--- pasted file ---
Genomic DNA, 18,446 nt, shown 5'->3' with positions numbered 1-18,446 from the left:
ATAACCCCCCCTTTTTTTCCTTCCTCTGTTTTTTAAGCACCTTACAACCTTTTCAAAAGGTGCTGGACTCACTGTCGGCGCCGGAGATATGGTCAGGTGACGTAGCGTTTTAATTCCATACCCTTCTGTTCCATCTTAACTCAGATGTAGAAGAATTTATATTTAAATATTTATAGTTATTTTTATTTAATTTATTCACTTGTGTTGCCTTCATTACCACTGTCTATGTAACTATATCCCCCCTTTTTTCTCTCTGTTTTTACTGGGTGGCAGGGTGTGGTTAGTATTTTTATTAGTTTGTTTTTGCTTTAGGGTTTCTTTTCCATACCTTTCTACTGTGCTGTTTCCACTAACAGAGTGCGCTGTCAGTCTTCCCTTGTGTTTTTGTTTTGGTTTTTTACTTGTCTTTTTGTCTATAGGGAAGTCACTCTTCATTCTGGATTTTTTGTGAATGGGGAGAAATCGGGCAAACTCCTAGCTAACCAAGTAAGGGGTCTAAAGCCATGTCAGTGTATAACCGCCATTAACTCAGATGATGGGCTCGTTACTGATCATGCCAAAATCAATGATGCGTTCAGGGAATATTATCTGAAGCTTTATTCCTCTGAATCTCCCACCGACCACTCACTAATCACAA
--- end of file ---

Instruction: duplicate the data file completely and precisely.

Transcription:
Genomic DNA, 18,446 nt, shown 5'->3' with positions numbered 1-18,446 from the left:
ATAACCCCCCCTTTTTTTCCTTCCTCTGTTTTTTAAGCACCTTACAACCTTTTCAAAAGGTGCTGGACTCACTGTCGGCGCCGGAGATATGGTCAGGTGACGTAGCGTTTTAATTCCATACCCTTCTGTTCCATCTTAACTCAGATGTAGAAGAATTTATATTTAAATATTTATAGTTATTTTTATTTAATTTATTCACTTGTGTTGCCTTCATTACCACTGTCTATGTAACTATATCCCCCCTTTTTTCTCTCTGTTTTTACTGGGTGGCAGGGTGTGGTTAGTATTTTTATTAGTTTGTTTTTGCTTTAGGGTTTCTTTTCCATACCTTTCTACTGTGCTGTTTCCACTAACAGAGTGCGCTGTCAGTCTTCCCTTGTGTTTTTGTTTTGGTTTTTTACTTGTCTTTTTGTCTATAGGGAAGTCACTCTTCATTCTGGATTTTTTGTGAATGGGGAGAAATCGGGCAAACTCCTAGCTAACCAAGTAAGGGGTCTAAAGCCATGTCAGTGTATAACCGCCATTAACTCAGATGATGGGCTCGTTACTGATCATGCCAAAATCAATGATGCGTTCAGGGAATATTATCTGAAGCTTTATTCCTCTGAATCTCCCACCGACCACTCACTAATCACAA